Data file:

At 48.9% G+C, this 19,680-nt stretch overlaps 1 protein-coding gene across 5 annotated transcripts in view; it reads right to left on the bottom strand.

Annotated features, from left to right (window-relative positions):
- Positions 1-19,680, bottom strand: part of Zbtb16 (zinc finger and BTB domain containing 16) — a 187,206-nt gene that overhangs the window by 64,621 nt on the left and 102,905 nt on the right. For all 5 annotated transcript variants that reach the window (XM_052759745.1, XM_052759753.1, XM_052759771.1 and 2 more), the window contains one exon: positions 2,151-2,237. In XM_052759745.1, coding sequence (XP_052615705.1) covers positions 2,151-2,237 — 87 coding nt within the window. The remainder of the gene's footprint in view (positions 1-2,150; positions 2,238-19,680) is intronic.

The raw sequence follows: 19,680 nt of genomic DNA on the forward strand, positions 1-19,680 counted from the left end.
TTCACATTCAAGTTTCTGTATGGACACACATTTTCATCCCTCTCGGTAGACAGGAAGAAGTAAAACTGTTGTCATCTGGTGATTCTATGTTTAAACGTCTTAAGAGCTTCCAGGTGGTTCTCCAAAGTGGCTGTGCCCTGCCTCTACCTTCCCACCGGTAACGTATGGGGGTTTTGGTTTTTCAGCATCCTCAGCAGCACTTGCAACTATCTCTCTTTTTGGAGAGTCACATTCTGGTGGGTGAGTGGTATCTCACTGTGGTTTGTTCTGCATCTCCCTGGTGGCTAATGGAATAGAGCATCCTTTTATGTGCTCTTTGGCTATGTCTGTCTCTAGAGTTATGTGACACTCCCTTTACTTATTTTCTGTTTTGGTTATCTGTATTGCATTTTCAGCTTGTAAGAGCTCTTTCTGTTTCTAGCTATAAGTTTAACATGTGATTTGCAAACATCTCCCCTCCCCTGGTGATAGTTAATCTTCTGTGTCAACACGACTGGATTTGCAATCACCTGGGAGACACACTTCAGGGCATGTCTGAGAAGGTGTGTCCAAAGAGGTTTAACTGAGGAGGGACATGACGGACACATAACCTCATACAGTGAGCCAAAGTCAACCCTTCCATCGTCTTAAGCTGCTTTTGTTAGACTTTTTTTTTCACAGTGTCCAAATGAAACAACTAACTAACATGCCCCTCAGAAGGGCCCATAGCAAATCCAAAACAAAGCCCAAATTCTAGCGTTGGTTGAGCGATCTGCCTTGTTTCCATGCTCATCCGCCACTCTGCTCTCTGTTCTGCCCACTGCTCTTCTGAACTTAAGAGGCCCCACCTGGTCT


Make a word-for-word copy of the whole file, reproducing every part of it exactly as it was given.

At 48.9% G+C, this 19,680-nt stretch overlaps 1 protein-coding gene across 5 annotated transcripts in view; it reads right to left on the bottom strand.

Annotated features, from left to right (window-relative positions):
- Positions 1-19,680, bottom strand: part of Zbtb16 (zinc finger and BTB domain containing 16) — a 187,206-nt gene that overhangs the window by 64,621 nt on the left and 102,905 nt on the right. For all 5 annotated transcript variants that reach the window (XM_052759745.1, XM_052759753.1, XM_052759771.1 and 2 more), the window contains one exon: positions 2,151-2,237. In XM_052759745.1, coding sequence (XP_052615705.1) covers positions 2,151-2,237 — 87 coding nt within the window. The remainder of the gene's footprint in view (positions 1-2,150; positions 2,238-19,680) is intronic.

The raw sequence follows: 19,680 nt of genomic DNA on the forward strand, positions 1-19,680 counted from the left end.
TTCACATTCAAGTTTCTGTATGGACACACATTTTCATCCCTCTCGGTAGACAGGAAGAAGTAAAACTGTTGTCATCTGGTGATTCTATGTTTAAACGTCTTAAGAGCTTCCAGGTGGTTCTCCAAAGTGGCTGTGCCCTGCCTCTACCTTCCCACCGGTAACGTATGGGGGTTTTGGTTTTTCAGCATCCTCAGCAGCACTTGCAACTATCTCTCTTTTTGGAGAGTCACATTCTGGTGGGTGAGTGGTATCTCACTGTGGTTTGTTCTGCATCTCCCTGGTGGCTAATGGAATAGAGCATCCTTTTATGTGCTCTTTGGCTATGTCTGTCTCTAGAGTTATGTGACACTCCCTTTACTTATTTTCTGTTTTGGTTATCTGTATTGCATTTTCAGCTTGTAAGAGCTCTTTCTGTTTCTAGCTATAAGTTTAACATGTGATTTGCAAACATCTCCCCTCCCCTGGTGATAGTTAATCTTCTGTGTCAACACGACTGGATTTGCAATCACCTGGGAGACACACTTCAGGGCATGTCTGAGAAGGTGTGTCCAAAGAGGTTTAACTGAGGAGGGACATGACGGACACATAACCTCATACAGTGAGCCAAAGTCAACCCTTCCATCGTCTTAAGCTGCTTTTGTTAGACTTTTTTTTTCACAGTGTCCAAATGAAACAACTAACTAACATGCCCCTCAGAAGGGCCCATAGCAAATCCAAAACAAAGCCCAAATTCTAGCGTTGGTTGAGCGATCTGCCTTGTTTCCATGCTCATCCGCCACTCTGCTCTCTGTTCTGCCCACTGCTCTTCTGAACTTAAGAGGCCCCACCTGGTCT